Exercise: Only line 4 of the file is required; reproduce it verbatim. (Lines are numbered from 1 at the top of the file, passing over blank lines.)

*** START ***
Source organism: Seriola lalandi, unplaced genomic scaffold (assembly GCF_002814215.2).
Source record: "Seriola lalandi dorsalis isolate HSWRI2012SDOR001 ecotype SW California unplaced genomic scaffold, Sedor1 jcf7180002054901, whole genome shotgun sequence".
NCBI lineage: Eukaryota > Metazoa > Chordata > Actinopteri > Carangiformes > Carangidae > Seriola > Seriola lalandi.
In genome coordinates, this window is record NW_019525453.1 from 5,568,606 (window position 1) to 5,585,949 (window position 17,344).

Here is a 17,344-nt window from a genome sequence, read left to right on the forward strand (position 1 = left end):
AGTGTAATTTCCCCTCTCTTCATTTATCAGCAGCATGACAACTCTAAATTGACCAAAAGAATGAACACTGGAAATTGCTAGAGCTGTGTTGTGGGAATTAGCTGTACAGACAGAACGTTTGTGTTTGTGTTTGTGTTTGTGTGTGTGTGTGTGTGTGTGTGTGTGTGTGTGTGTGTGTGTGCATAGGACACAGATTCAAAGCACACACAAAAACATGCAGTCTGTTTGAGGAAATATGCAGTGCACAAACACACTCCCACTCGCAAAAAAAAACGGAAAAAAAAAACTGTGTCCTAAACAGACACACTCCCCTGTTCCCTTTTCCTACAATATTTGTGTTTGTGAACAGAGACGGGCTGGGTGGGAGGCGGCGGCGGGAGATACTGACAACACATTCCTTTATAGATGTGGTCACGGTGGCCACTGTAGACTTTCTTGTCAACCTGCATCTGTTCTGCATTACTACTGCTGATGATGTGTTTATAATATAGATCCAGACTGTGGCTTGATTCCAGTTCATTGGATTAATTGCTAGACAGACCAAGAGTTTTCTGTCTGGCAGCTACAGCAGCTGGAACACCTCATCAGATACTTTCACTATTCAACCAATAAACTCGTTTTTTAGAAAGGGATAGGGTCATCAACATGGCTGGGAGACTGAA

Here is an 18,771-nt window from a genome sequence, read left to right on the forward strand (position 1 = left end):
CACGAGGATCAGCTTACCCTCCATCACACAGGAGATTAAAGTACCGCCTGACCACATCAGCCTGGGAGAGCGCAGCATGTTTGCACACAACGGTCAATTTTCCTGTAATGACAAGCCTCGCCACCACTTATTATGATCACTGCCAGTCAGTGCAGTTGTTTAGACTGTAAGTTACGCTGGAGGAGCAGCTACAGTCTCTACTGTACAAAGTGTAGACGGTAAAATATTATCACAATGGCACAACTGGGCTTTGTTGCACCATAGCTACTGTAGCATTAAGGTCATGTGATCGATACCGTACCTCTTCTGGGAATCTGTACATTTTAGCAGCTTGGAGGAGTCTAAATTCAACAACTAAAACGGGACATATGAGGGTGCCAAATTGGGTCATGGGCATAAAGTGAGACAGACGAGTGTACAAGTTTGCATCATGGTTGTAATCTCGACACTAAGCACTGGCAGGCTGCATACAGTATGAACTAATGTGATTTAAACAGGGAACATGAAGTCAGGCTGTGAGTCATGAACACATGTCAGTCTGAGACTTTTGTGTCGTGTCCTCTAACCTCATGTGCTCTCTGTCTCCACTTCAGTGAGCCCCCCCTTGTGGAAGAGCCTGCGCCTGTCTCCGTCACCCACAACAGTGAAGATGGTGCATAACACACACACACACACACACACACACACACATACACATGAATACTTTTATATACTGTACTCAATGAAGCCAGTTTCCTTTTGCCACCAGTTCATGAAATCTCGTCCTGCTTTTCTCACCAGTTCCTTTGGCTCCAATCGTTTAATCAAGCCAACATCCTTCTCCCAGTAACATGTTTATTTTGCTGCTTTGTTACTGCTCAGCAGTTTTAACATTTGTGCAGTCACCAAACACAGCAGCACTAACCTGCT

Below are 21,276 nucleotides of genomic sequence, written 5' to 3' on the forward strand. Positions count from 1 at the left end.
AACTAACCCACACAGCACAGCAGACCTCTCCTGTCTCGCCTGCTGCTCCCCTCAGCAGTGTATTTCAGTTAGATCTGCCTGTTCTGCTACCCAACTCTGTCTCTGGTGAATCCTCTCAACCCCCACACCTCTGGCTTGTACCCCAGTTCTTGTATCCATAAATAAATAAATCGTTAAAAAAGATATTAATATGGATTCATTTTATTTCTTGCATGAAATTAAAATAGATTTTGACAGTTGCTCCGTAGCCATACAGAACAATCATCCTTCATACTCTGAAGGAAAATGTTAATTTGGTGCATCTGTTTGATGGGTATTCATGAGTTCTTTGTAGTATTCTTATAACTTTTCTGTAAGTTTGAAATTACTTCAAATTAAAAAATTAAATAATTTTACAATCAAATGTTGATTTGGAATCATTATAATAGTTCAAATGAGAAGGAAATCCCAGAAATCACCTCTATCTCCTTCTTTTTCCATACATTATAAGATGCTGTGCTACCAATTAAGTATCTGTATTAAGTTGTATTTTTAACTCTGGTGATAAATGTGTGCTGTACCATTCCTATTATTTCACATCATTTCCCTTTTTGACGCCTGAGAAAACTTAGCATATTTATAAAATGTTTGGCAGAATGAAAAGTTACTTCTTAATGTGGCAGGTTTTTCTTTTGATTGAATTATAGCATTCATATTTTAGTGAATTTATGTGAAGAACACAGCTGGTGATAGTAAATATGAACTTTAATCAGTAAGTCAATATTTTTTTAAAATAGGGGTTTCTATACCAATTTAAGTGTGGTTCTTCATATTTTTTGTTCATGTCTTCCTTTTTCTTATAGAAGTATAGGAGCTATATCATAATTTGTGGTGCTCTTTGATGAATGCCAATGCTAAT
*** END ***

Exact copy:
In genome coordinates, this window is record NW_019525453.1 from 5,568,606 (window position 1) to 5,585,949 (window position 17,344).